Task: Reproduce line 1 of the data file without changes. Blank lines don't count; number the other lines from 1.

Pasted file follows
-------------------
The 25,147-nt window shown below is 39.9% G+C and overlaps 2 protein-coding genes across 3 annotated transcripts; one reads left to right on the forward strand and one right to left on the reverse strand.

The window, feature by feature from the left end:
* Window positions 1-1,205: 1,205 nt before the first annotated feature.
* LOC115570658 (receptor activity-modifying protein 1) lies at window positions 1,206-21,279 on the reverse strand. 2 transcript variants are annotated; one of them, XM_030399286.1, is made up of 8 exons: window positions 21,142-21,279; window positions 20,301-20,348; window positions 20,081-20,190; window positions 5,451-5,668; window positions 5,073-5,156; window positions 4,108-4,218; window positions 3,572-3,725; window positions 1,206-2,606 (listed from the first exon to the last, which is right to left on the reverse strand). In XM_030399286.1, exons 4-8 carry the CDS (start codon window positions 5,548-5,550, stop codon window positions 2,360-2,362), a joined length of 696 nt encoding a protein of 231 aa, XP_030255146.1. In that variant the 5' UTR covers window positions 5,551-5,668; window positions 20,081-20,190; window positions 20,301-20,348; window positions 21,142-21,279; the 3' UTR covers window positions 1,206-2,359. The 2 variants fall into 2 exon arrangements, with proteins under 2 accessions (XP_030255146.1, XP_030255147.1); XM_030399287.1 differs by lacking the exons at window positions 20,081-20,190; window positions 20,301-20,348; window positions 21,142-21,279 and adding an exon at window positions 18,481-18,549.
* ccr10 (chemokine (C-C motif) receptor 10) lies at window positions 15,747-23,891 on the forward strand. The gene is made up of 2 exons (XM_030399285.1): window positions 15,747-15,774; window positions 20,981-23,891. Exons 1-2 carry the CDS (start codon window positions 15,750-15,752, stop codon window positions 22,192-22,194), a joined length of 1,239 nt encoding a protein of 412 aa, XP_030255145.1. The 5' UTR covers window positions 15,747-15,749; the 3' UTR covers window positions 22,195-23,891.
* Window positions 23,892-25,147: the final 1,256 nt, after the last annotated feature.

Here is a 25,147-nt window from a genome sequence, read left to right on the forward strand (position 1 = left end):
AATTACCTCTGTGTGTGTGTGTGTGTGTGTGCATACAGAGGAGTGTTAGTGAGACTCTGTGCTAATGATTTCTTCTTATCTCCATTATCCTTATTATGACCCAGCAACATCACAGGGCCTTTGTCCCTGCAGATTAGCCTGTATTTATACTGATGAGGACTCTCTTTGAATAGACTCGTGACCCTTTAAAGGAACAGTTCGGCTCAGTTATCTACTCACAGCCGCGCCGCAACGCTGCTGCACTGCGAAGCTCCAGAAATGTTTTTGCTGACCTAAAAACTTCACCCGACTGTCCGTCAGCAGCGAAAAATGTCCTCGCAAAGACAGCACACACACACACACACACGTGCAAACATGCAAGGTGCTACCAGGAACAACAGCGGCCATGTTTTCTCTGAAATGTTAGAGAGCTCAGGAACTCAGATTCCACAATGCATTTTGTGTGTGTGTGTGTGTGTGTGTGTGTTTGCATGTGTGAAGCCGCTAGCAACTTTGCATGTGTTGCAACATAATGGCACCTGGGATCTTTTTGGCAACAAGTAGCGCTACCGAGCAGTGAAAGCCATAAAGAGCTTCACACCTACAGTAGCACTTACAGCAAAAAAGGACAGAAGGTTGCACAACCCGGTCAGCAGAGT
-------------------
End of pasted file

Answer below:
The 25,147-nt window shown below is 39.9% G+C and overlaps 2 protein-coding genes across 3 annotated transcripts; one reads left to right on the forward strand and one right to left on the reverse strand.